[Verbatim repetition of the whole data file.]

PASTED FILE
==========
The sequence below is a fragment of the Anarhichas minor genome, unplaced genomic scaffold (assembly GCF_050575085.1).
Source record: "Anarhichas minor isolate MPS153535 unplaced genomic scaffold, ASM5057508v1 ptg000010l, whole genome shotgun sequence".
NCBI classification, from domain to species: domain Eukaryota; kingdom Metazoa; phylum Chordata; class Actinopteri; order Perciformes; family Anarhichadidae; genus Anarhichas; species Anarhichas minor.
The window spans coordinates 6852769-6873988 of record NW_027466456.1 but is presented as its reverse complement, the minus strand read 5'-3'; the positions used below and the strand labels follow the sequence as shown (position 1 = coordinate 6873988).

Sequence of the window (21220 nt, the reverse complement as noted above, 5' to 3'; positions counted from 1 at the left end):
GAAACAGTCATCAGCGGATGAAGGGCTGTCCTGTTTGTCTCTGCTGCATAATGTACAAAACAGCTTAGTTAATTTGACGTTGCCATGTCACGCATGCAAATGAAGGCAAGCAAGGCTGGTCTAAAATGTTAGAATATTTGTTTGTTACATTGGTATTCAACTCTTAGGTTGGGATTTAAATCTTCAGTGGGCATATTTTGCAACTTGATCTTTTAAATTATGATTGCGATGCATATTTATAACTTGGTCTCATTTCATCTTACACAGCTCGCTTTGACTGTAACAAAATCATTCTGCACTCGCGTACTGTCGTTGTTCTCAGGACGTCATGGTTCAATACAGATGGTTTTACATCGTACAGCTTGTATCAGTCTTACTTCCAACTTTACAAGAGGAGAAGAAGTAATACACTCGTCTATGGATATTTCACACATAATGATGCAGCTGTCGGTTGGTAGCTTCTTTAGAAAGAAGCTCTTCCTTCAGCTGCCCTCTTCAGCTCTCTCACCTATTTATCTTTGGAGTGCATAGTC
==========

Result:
The sequence below is a fragment of the Anarhichas minor genome, unplaced genomic scaffold (assembly GCF_050575085.1).
Source record: "Anarhichas minor isolate MPS153535 unplaced genomic scaffold, ASM5057508v1 ptg000010l, whole genome shotgun sequence".
NCBI classification, from domain to species: domain Eukaryota; kingdom Metazoa; phylum Chordata; class Actinopteri; order Perciformes; family Anarhichadidae; genus Anarhichas; species Anarhichas minor.
The window spans coordinates 6852769-6873988 of record NW_027466456.1 but is presented as its reverse complement, the minus strand read 5'-3'; the positions used below and the strand labels follow the sequence as shown (position 1 = coordinate 6873988).

Sequence of the window (21220 nt, the reverse complement as noted above, 5' to 3'; positions counted from 1 at the left end):
GAAACAGTCATCAGCGGATGAAGGGCTGTCCTGTTTGTCTCTGCTGCATAATGTACAAAACAGCTTAGTTAATTTGACGTTGCCATGTCACGCATGCAAATGAAGGCAAGCAAGGCTGGTCTAAAATGTTAGAATATTTGTTTGTTACATTGGTATTCAACTCTTAGGTTGGGATTTAAATCTTCAGTGGGCATATTTTGCAACTTGATCTTTTAAATTATGATTGCGATGCATATTTATAACTTGGTCTCATTTCATCTTACACAGCTCGCTTTGACTGTAACAAAATCATTCTGCACTCGCGTACTGTCGTTGTTCTCAGGACGTCATGGTTCAATACAGATGGTTTTACATCGTACAGCTTGTATCAGTCTTACTTCCAACTTTACAAGAGGAGAAGAAGTAATACACTCGTCTATGGATATTTCACACATAATGATGCAGCTGTCGGTTGGTAGCTTCTTTAGAAAGAAGCTCTTCCTTCAGCTGCCCTCTTCAGCTCTCTCACCTATTTATCTTTGGAGTGCATAGTC